Council discusses new fire station
On Monday night, the Beatrice City Council discussed the potential for a new station for Beatrice Fire and Rescue and the steps the city would need to take to make it happen.
While there are still details that need to be worked out, like location and cost, the city is getting serious about bringing the new fire station to the public for a bond measure at the November ballot.
The current fire station beneath the City Auditorium opened in 1965 and the apparatus bay used by Beatrice Fire and Rescue as well as Beatrice Rural Fire isn’t big enough for all the vehicles needed said fire chief Brian Daake. The current apparatus bay has 6,000 square feet of garage space, but consulting firms have said the department would need anywhere from 10,000-16,000 square feet, Daake said.
“Right now, in our most congested bay, we’ve got four fire trucks, the ambulance and a mutual aid air trailer that all have to come out of that door,” Daake said. “So, if we have to get the hazmat truck out, we have to move four vehicles to get that thing out of the way, which does not help us provide the service that we do with the community.”
Daake said that Beatrice Fire and Rescue and representatives from the city have been in talks with companies from Lincoln who are working pro bono to review the needs of the station. About 25,000-30,000 is the ballpark range of what the companies are suggesting, Daake said.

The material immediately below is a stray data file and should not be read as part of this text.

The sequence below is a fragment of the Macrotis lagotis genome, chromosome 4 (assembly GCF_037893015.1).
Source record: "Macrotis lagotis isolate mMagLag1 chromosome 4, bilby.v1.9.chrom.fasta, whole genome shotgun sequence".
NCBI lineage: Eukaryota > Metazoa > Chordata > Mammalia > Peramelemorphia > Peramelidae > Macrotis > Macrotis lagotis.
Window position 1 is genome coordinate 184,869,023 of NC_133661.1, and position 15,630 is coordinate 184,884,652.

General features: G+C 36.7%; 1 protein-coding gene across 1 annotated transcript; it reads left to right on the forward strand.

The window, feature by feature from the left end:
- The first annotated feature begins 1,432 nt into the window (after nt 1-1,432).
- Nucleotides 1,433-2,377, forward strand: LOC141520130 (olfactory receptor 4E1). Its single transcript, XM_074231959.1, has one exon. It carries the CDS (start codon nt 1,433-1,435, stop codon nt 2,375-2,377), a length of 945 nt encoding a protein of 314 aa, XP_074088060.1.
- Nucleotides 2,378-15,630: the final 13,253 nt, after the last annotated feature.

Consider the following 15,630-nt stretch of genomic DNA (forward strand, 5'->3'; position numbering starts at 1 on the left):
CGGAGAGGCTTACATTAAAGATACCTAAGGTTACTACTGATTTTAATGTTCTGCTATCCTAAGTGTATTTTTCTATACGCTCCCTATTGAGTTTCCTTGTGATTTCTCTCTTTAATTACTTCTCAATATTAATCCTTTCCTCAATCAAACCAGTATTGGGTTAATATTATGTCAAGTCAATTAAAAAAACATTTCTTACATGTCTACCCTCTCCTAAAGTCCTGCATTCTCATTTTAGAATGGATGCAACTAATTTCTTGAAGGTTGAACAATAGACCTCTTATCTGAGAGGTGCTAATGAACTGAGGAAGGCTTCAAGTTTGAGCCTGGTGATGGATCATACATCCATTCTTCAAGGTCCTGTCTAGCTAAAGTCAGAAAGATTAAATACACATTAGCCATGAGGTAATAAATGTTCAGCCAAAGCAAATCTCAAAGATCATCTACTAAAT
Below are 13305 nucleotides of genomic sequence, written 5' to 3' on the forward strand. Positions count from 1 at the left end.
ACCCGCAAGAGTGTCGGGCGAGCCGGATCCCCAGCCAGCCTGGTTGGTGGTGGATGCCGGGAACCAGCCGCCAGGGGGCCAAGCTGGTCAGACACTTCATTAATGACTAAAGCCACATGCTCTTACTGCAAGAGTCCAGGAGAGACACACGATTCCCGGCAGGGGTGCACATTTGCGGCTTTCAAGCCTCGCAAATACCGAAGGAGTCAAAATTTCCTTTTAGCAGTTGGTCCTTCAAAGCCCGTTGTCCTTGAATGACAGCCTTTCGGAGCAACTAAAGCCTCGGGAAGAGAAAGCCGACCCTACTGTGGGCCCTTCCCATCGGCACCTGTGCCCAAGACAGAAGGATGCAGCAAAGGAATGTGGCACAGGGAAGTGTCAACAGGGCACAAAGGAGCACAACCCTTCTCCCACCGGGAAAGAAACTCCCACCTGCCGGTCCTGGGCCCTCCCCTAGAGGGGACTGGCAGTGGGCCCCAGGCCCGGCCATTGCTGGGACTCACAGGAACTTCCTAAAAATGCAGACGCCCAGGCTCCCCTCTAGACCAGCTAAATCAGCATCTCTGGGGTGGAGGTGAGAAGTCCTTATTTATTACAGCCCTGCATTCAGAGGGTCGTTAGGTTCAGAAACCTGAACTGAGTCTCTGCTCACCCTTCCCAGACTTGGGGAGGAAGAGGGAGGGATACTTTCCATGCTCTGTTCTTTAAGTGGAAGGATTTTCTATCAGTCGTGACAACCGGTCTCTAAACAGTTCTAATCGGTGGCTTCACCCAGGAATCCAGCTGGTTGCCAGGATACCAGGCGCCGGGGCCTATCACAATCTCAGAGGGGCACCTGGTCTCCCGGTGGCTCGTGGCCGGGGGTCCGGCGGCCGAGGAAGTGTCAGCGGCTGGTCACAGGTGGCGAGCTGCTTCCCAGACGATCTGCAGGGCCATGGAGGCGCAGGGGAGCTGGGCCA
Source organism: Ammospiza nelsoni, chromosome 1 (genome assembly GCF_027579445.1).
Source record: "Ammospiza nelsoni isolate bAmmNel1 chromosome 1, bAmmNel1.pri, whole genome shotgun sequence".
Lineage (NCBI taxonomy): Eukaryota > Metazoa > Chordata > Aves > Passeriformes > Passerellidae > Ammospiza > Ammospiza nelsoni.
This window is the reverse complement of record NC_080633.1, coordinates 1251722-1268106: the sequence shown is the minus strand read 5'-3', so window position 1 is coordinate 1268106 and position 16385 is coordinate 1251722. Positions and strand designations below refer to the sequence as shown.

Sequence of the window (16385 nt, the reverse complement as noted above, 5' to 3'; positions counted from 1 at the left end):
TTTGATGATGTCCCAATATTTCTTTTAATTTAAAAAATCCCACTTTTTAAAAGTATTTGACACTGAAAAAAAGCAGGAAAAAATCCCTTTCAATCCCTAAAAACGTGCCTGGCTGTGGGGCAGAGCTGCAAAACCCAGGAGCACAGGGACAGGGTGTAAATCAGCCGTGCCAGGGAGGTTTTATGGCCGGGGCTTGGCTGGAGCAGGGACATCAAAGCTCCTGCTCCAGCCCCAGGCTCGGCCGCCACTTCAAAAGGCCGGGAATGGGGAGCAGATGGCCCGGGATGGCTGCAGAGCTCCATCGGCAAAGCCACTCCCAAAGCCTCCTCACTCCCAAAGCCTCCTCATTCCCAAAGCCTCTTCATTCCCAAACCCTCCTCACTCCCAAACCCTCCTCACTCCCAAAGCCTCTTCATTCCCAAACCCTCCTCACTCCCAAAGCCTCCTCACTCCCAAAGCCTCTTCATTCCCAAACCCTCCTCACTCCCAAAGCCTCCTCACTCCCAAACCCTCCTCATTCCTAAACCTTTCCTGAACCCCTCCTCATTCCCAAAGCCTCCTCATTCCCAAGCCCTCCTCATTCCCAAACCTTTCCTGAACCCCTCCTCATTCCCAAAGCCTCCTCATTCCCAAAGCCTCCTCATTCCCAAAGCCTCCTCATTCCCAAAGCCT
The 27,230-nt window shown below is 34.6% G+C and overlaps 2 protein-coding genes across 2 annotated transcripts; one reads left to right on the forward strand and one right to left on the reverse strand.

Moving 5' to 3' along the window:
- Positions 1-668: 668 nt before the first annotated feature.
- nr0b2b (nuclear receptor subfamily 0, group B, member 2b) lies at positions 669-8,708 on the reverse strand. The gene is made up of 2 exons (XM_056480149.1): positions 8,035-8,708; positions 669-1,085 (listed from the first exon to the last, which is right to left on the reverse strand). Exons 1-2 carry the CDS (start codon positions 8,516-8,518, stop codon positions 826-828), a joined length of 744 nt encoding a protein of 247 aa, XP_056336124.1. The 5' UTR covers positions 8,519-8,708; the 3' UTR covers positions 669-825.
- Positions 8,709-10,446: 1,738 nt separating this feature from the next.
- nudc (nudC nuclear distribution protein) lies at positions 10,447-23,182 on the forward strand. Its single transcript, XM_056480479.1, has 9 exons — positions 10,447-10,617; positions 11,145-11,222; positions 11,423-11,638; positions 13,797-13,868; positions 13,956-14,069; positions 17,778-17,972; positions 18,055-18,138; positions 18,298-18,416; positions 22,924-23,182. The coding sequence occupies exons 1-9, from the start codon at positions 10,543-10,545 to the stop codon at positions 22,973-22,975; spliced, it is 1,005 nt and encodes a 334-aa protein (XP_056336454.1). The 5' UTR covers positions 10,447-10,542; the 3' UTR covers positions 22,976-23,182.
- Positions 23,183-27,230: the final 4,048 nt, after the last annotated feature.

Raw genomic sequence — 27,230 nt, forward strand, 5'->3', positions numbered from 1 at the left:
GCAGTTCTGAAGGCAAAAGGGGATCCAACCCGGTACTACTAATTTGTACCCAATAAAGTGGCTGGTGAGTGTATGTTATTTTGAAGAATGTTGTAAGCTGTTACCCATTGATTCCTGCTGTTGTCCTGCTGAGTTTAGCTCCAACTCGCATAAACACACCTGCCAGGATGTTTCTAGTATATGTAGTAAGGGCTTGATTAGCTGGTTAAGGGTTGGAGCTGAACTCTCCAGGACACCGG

Daake also said that they’d recently met with Beatrice Rural Fire who are on board for a new fire station and were willing to attach themselves to some financial commitment as well.
The city has been talking about a new fire station for quite some time, said city administrator Tobias Tempelmeyer. If the city is going to take the next step to be ready for the November, they’ll have to make some decisions before submitting to the county clerk.
When it comes to construction, Tempelmeyer said there were three options available. There’s the design, bid, build method where the city would hire an architect to design the building, then go out to bid for a construction company who would then build it, the design-build method—as used on the Carnegie Building and at the Beatrice High School House of Orange—where a firm would design the building and build it and the construction manager at risk method where the design and construction are separate contracts and would have a guaranteed maximum price.
“Ultimately, if you’re going to take this thing out for a vote, we’ve got to know a dollar amount,” Tempelmeyer said. “We’ve got to know how much we’re going to be asking for. We don’t want to ask for too little that we can’t complete the project and we don’t want to ask for too much either.”
Councilman Rich Kerr said that if the city is going to try for a bond measure, they’re going to have to sell it to the public. Mayor Stan Wirth said that it would help to have some sort of conceptual drawing to show what the building would look like in order to have something tangible for the public to see what they’re voting on.
Tempelmeyer said they’d work with designers and the fire department to determine things like how big a footprint the building would need, how many bays the station would need and to find out what the needs and cost would be.
Councilman Dwight Parde asked if there was a chance that Beatrice Rural could stay at the current station, and Tempelmeyer said that they could, but it would depend on the needs of the city. If the fire department moves out, other departments would be ready to move in, he said.
“Hopefully within two weeks we can sit down and meet again and kind of decide what we want to do and how we’re going to move forward,” Wirth said. “I kind of like the idea of maybe getting an architect onboard and just getting the process started.”